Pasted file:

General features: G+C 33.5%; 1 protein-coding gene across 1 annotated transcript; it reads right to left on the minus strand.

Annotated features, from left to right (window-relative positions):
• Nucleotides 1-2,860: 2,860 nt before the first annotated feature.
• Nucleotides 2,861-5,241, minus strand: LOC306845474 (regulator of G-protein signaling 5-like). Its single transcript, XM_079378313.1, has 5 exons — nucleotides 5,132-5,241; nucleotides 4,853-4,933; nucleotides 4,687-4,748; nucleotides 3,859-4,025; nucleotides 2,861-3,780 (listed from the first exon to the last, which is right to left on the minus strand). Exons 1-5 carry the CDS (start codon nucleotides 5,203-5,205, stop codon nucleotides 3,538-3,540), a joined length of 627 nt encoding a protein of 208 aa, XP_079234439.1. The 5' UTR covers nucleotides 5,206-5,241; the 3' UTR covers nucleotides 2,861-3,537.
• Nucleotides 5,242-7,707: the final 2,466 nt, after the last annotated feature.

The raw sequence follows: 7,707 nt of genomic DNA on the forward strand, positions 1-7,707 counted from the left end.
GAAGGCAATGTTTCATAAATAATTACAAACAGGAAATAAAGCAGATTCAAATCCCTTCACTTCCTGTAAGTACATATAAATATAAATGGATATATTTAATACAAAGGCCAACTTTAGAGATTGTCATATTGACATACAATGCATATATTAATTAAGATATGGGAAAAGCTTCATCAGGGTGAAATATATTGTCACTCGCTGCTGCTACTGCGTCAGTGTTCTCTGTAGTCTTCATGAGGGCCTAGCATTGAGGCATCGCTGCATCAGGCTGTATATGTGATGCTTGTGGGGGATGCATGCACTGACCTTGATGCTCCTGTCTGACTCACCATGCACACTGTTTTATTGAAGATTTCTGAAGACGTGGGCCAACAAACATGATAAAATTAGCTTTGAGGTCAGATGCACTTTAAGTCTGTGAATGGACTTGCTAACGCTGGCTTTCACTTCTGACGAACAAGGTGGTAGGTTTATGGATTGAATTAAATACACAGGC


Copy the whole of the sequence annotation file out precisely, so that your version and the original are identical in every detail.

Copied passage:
General features: G+C 33.5%; 1 protein-coding gene across 1 annotated transcript; it reads right to left on the minus strand.

Annotated features, from left to right (window-relative positions):
• Nucleotides 1-2,860: 2,860 nt before the first annotated feature.
• Nucleotides 2,861-5,241, minus strand: LOC306845474 (regulator of G-protein signaling 5-like). Its single transcript, XM_079378313.1, has 5 exons — nucleotides 5,132-5,241; nucleotides 4,853-4,933; nucleotides 4,687-4,748; nucleotides 3,859-4,025; nucleotides 2,861-3,780 (listed from the first exon to the last, which is right to left on the minus strand). Exons 1-5 carry the CDS (start codon nucleotides 5,203-5,205, stop codon nucleotides 3,538-3,540), a joined length of 627 nt encoding a protein of 208 aa, XP_079234439.1. The 5' UTR covers nucleotides 5,206-5,241; the 3' UTR covers nucleotides 2,861-3,537.
• Nucleotides 5,242-7,707: the final 2,466 nt, after the last annotated feature.

The raw sequence follows: 7,707 nt of genomic DNA on the forward strand, positions 1-7,707 counted from the left end.
GAAGGCAATGTTTCATAAATAATTACAAACAGGAAATAAAGCAGATTCAAATCCCTTCACTTCCTGTAAGTACATATAAATATAAATGGATATATTTAATACAAAGGCCAACTTTAGAGATTGTCATATTGACATACAATGCATATATTAATTAAGATATGGGAAAAGCTTCATCAGGGTGAAATATATTGTCACTCGCTGCTGCTACTGCGTCAGTGTTCTCTGTAGTCTTCATGAGGGCCTAGCATTGAGGCATCGCTGCATCAGGCTGTATATGTGATGCTTGTGGGGGATGCATGCACTGACCTTGATGCTCCTGTCTGACTCACCATGCACACTGTTTTATTGAAGATTTCTGAAGACGTGGGCCAACAAACATGATAAAATTAGCTTTGAGGTCAGATGCACTTTAAGTCTGTGAATGGACTTGCTAACGCTGGCTTTCACTTCTGACGAACAAGGTGGTAGGTTTATGGATTGAATTAAATACACAGGC